12. all the rest of the bull – he shall carry outside the camp to a clean place, to the ash heap, and shall burn it up on a fire of wood. On the ash heap it shall be burned up.
13. If the whole congregation of Israel sins unintentionally and the thing is hidden from the eyes of the assembly, and they do any one of the things that by the Lord’s commandments ought not to be done, and they realize their guilt,
14. when the sin which they have committed becomes known, the assembly shall offer a bull from the herd for a sin offering and bring it in front of the tent of meeting.
15. And the elders of the congregation shall lay their hands on the head of the bull before the Lord, and the bull shall be killed before the Lord.
16. Then the anointed priest shall bring some of the blood of the bull into the tent of meeting,
17. and the priest shall dip his finger in the blood and sprinkle it seven times before the Lord in front of the veil.
18. And he shall put some of the blood on the horns of the altar that is in the tent of meeting before the Lord, and the rest of the blood he shall pour out at the base of the altar of burnt offering that is at the entrance of the tent of meeting.
19. And all its fat he shall take from it and burn on the altar.
20. Thus shall he do with the bull. As he did with the bull of the sin offering, so shall he do with this. And the priest shall make atonement for them, and they shall be forgiven.
21. And he shall carry the bull outside the camp and burn it up as he burned the first bull; it is the sin offering for the assembly.
22. When a leader sins, doing unintentionally any one of all the things that by the commandments of the Lord his God ought not to be done, and realizes his guilt,
23. or the sin which he has committed is made known to him, he shall bring as his offering a goat, a male without blemish,
24. and shall lay his hand on the head of the goat and kill it in the place where they kill the burnt offering before the Lord; it is a sin offering.
25. Then the priest shall take some of the blood of the sin offering with his finger and put it on the horns of the altar of burnt offering and pour out the rest of its blood at the base of the altar of burnt offering.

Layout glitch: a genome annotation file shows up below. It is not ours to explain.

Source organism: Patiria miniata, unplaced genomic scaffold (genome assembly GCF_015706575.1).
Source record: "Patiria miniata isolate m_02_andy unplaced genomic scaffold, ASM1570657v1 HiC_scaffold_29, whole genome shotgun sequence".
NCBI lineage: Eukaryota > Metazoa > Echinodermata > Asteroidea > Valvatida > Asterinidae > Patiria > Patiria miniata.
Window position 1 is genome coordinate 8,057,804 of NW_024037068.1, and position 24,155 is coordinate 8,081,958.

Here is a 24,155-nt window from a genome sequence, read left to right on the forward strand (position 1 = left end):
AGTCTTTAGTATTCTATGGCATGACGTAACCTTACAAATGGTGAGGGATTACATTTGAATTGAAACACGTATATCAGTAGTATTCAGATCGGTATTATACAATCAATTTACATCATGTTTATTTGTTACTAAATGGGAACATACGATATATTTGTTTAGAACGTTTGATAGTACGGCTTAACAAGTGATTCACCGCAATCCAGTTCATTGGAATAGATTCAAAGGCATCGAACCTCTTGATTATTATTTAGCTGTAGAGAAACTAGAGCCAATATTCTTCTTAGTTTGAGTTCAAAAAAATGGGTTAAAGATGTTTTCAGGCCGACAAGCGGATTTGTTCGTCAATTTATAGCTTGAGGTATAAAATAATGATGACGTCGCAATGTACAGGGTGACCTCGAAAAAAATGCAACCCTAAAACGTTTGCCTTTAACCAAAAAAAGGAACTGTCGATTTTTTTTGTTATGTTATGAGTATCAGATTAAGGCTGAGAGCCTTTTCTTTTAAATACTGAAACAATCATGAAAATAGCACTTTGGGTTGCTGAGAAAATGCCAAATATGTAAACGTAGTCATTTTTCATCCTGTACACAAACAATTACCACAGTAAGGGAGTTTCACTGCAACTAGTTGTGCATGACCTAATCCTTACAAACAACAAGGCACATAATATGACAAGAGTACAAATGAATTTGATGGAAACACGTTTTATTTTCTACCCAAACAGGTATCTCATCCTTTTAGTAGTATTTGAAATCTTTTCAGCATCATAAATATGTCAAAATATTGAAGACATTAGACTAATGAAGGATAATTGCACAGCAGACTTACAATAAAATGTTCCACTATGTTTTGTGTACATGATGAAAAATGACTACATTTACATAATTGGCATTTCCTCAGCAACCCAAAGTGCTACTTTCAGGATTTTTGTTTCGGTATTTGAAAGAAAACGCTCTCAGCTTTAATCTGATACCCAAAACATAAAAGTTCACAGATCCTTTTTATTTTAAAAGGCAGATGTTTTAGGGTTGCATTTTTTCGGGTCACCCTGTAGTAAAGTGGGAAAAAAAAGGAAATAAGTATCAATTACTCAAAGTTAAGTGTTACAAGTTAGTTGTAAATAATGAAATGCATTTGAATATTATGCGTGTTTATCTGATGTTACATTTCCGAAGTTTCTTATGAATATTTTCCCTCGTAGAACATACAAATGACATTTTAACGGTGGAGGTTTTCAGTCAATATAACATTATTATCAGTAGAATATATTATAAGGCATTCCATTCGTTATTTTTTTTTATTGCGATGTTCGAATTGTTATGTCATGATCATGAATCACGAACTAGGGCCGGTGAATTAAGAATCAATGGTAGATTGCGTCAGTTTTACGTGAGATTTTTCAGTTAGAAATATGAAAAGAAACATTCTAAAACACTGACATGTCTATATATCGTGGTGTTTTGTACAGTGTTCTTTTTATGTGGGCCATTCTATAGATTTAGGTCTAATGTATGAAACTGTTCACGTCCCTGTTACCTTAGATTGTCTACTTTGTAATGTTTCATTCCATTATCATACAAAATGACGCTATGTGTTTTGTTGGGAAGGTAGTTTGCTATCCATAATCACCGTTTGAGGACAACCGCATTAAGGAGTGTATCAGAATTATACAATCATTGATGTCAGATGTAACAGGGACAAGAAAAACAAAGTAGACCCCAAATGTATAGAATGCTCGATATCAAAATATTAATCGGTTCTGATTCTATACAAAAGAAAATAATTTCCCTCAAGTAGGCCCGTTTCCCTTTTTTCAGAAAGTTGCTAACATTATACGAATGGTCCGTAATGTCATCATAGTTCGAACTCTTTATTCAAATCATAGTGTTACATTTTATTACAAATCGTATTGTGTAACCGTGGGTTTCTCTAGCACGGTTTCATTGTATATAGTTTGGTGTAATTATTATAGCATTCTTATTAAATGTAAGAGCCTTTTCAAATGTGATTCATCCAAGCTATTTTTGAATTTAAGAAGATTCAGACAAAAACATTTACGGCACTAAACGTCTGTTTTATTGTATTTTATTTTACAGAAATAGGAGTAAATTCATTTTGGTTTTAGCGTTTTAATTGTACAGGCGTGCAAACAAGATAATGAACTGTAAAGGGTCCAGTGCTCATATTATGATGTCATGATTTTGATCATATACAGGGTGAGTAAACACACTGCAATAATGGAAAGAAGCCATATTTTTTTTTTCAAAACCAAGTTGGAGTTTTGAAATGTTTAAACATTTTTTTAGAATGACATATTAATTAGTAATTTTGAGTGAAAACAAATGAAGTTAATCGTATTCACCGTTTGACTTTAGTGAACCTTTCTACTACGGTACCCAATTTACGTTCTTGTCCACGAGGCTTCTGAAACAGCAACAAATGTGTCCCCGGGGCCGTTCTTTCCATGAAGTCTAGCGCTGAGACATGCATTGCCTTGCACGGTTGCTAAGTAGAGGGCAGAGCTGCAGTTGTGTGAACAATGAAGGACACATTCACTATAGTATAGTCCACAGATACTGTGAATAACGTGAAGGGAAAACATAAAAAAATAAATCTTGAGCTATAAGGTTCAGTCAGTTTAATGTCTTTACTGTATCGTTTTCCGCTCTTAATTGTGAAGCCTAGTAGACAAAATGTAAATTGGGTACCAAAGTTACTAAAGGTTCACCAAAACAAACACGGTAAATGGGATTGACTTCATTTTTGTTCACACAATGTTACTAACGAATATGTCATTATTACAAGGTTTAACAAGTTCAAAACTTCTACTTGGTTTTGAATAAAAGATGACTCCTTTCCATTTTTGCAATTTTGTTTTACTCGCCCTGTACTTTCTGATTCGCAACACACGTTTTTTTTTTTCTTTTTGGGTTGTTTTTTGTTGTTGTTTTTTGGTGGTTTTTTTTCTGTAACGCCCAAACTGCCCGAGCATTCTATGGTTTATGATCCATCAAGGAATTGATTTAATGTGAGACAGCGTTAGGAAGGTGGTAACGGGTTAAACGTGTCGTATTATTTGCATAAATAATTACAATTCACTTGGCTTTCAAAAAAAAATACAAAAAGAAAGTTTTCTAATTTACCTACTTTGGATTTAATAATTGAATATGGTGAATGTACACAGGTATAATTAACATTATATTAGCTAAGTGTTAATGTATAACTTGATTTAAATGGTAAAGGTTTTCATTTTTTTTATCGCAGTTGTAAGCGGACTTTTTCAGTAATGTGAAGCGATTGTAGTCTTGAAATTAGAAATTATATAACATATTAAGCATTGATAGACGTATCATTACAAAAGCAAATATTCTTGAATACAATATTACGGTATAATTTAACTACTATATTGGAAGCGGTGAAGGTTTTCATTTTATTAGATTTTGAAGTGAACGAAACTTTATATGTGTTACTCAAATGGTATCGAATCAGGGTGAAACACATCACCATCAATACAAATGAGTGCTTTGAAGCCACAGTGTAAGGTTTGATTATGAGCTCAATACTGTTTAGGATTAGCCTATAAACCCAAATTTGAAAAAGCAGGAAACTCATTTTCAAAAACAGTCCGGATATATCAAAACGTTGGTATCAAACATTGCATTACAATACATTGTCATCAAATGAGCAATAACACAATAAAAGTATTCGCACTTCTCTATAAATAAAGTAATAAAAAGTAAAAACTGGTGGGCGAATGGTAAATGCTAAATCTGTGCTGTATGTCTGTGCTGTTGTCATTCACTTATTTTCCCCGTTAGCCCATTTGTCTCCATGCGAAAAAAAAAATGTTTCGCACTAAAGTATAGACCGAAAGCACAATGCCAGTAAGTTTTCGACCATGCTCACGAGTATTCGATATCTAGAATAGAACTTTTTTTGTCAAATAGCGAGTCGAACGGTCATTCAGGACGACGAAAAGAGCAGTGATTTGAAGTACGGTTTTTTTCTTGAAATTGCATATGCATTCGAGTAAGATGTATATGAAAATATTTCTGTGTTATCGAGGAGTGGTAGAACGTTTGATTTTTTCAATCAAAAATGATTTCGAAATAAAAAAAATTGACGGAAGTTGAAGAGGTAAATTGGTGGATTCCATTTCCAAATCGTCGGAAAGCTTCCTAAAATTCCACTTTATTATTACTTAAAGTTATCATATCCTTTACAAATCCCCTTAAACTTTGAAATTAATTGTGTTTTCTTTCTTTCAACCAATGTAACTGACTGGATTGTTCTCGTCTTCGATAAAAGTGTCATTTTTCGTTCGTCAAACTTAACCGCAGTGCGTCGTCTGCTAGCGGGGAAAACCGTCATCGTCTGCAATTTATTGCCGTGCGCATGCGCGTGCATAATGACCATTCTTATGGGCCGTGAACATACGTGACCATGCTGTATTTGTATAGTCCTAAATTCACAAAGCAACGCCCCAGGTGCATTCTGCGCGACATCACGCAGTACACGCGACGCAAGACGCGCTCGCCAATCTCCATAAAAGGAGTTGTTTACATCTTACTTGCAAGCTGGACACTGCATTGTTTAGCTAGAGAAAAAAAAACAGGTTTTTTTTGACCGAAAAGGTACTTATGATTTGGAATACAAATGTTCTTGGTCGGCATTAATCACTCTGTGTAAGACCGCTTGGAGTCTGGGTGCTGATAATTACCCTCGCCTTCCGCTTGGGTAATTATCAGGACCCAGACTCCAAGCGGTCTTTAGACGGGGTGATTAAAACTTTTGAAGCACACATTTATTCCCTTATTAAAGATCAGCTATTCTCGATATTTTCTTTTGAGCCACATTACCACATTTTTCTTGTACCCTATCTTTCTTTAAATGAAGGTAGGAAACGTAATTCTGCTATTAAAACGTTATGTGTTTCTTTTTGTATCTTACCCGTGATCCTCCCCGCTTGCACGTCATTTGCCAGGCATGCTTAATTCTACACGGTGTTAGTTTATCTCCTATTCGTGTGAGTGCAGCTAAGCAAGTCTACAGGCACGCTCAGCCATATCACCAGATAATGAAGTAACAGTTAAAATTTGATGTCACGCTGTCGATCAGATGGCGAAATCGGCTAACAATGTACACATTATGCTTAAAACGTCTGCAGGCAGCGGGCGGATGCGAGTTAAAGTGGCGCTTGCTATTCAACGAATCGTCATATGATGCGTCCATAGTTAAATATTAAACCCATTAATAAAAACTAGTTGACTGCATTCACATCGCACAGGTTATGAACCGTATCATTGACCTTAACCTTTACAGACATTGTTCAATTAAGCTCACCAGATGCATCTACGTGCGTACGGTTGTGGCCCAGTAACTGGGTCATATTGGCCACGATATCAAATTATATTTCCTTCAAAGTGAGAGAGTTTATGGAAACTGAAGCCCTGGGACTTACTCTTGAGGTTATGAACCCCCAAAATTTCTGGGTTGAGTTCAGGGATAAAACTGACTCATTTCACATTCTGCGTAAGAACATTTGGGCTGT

26. And all its fat he shall burn on the altar, like the fat of the sacrifice of peace offerings. So the priest shall make atonement for him for his sin, and he shall be forgiven.
27. If anyone of the common people sins unintentionally in doing any one of the things that by the Lord’s commandments ought not to be done, and realizes his guilt,
28. or the sin which he has committed is made known to him, he shall bring for his offering a goat, a female without blemish, for his sin which he has committed.
29. And he shall lay his hand on the head of the sin offering and kill the sin offering in the place of burnt offering.
30. And the priest shall take some of its blood with his finger and put it on the horns of the altar of burnt offering and pour out all the rest of its blood at the base of the altar.
31. And all its fat he shall remove, as the fat is removed from the peace offerings, and the priest shall burn it on the altar for a pleasing aroma to the Lord. And the priest shall make atonement for him, and he shall be forgiven.
32. If he brings a lamb as his offering for a sin offering, he shall bring a female without blemish
33. and lay his hand on the head of the sin offering and kill it for a sin offering in the place where they kill the burnt offering.
34. Then the priest shall take some of the blood of the sin offering with his finger and put it on the horns of the altar of burnt offering and pour out all the rest of its blood at the base of the altar.
35. And all its fat he shall remove as the fat of the lamb is removed from the sacrifice of peace offerings, and the priest shall burn it on the altar, on top of the Lord’s food offerings. And the priest shall make atonement for him for the sin which he has committed, and he shall be forgiven.
See also  Bloom's literature